Fitch Ratings predicts more life company activity in commercial mortgages this year.

NEW YORK CITY—Although their exposure to CMBS has been essentially flat over the past year,  life insurers have stepped up their involvement in commercial mortgage origination. Fitch Ratings reported last week that the search for yield led to a record $77 billion of new mortgage originations in 2013, an amount that’s expected to increase in calendar 2014.

More life companies have increased their allocation to commercial mortgage loans as an alternative to lower-yielding bonds, says Fitch. These include large mutual companies whose general account mortgage allocations are in the 12% to 15% range. In its annual survey of Fitch-rated life insurance entities, the ratings agency found that life companies generally have increased their commercial mortgage allocations from an average of 11% in 2011 to 11.5% last year, with most ranging from 8% to 12% of general account investment.

For life companies, net mortgages increased only 4.4%, or $13.8 billion, due in part to greater runoff of existing mortgages. Mortgage portfolio yields declined to 5.75% in ‘13 from 6.06% for 2012, but these yields continue to be attractive  when they’re compared to those of BBB-rated bonds.

Mortgage performance for Fitch-rated insurers was strong once more last year as nonperforming loans and delinquencies remained very low and real estate acquired in satisfaction of debt declined. Troubled mortgages increased only to 0.4% from 0.3% due to a modest increase in restructured mortgages. Impairments were at a four-year low and are expected to remain low under Fitch’s base case assumption.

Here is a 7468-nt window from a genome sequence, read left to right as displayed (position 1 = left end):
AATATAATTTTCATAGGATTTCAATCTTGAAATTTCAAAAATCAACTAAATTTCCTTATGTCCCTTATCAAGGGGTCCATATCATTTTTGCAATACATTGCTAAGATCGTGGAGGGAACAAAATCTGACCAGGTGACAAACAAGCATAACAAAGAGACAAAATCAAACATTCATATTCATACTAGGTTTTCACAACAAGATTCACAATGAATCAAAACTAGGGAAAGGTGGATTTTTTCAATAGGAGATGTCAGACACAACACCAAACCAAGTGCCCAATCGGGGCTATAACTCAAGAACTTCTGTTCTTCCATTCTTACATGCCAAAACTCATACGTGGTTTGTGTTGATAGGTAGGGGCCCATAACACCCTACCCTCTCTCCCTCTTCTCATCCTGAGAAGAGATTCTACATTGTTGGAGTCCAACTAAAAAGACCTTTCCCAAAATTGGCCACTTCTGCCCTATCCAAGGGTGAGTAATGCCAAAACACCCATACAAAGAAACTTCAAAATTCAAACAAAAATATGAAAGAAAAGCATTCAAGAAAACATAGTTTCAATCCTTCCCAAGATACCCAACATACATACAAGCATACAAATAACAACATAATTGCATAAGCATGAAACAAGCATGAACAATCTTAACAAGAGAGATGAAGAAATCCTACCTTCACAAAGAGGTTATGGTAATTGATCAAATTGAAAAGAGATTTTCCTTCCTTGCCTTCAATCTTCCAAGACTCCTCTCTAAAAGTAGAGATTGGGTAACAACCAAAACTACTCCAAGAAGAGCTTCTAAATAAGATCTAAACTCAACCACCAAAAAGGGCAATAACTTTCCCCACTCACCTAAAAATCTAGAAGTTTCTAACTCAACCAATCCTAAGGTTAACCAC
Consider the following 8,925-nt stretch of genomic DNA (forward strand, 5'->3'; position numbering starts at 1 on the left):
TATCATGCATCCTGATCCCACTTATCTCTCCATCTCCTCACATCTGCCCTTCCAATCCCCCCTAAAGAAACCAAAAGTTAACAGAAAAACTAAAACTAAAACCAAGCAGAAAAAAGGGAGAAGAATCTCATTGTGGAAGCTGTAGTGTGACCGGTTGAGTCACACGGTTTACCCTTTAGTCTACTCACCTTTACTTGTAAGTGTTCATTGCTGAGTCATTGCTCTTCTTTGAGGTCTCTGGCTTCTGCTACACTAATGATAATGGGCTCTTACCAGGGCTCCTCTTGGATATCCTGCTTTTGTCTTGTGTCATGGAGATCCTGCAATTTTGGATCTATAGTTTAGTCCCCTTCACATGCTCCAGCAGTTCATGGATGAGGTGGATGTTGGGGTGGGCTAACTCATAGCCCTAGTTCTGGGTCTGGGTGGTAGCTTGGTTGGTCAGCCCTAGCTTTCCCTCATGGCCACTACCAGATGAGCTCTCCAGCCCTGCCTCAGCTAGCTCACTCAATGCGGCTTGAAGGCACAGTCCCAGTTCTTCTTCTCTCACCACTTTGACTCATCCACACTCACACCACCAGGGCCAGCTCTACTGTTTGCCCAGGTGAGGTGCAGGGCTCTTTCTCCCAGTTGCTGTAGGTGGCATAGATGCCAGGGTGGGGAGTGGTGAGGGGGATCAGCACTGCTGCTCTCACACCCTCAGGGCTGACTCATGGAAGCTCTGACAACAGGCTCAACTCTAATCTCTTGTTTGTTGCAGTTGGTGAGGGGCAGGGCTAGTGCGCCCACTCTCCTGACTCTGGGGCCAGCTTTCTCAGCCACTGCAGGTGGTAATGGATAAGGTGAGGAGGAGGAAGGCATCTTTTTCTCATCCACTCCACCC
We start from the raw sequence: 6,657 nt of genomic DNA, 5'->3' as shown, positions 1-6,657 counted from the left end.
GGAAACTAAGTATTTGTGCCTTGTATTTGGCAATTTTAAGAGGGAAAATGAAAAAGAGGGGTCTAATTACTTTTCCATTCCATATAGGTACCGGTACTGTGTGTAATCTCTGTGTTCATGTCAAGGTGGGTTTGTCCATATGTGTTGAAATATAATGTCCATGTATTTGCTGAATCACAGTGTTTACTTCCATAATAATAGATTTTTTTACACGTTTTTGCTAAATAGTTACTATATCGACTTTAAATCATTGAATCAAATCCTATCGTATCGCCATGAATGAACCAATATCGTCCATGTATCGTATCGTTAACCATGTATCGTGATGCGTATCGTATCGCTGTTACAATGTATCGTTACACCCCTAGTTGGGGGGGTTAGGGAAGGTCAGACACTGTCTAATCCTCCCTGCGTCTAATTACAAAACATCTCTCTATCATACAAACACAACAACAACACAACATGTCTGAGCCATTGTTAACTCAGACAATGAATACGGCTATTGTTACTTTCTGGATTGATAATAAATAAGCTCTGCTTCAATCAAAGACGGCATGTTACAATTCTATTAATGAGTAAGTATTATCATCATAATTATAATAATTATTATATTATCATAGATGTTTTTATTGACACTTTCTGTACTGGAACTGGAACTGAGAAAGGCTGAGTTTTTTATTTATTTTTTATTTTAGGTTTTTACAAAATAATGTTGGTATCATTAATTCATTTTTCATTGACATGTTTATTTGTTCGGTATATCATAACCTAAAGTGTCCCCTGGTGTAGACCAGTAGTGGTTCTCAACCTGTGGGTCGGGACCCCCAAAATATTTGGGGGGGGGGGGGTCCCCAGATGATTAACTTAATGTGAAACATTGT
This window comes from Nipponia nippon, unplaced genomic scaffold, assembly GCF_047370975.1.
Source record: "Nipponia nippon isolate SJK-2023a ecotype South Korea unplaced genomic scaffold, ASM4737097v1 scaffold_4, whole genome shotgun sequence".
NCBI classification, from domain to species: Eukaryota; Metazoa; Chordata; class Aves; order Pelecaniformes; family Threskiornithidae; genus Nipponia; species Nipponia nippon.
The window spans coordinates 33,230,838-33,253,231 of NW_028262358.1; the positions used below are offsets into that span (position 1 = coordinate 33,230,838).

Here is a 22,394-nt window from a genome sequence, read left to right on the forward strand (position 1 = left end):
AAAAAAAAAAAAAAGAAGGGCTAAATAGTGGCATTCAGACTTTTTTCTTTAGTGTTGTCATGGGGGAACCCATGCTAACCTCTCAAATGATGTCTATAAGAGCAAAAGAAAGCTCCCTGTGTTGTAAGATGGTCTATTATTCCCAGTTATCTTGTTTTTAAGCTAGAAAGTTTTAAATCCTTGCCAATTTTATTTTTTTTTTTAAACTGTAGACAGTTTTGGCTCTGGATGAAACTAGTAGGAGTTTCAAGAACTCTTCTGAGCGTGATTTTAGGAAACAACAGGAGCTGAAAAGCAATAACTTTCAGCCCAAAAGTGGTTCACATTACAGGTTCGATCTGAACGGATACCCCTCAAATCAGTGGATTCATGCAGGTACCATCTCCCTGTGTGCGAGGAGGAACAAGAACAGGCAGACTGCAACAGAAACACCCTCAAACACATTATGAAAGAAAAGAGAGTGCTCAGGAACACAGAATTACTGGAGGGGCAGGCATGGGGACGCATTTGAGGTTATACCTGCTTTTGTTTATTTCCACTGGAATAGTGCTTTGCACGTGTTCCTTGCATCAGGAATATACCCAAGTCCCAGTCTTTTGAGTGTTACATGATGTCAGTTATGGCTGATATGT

Fitch says that many life companies likely would have put more money to work in the mortgage sector last year, but they were outbid by increasing demand from other insurance companies as well as increased competition from conduits as CMBS market continues its rebound. Fitch cites weakening underwriting standards for CMBS loans due to increased competition among mortgage originators, including increased lending from the life companies.

Among life companies, the overall quality of commercial loan portfolios remains solid, according to Fitch’s annual survey. Ninety-six percent of commercial loans, including mortgages, had loan-to-values below 80% at year-end ‘13, up from 94% at year-end ‘12 and 91% at year-end ‘11. Debt service coverage ratios were also strong in ‘13, with only 4% of commercial mortgage loans having DSCRs below 1.0x.

For the 35 insurance groups Fitch surveyed, fixed-income securities on average accounted for 84% of total invested assets. The remaining 16% was made up of contract loans at 4%, cash at 2%, stock at 2%, derivatives at 1%, real estate at 1% and other invested assets, including those shown on Schedule BA of the statutory statements, at 6%.

With 63% of life companies’ bond holdings represented by corporates, structured securities represented 24% of the bond portfolio among the companies surveyed by Fitch. This included agency pass-throughs, CMBS, non-agency RMBS and ABS. Exposure to agency RMBS, CMBS and non-agency RMBS was flat to down over the prior year, while allocation to ABS increased materially, mainly due to record issuance of collateralized loan obligations.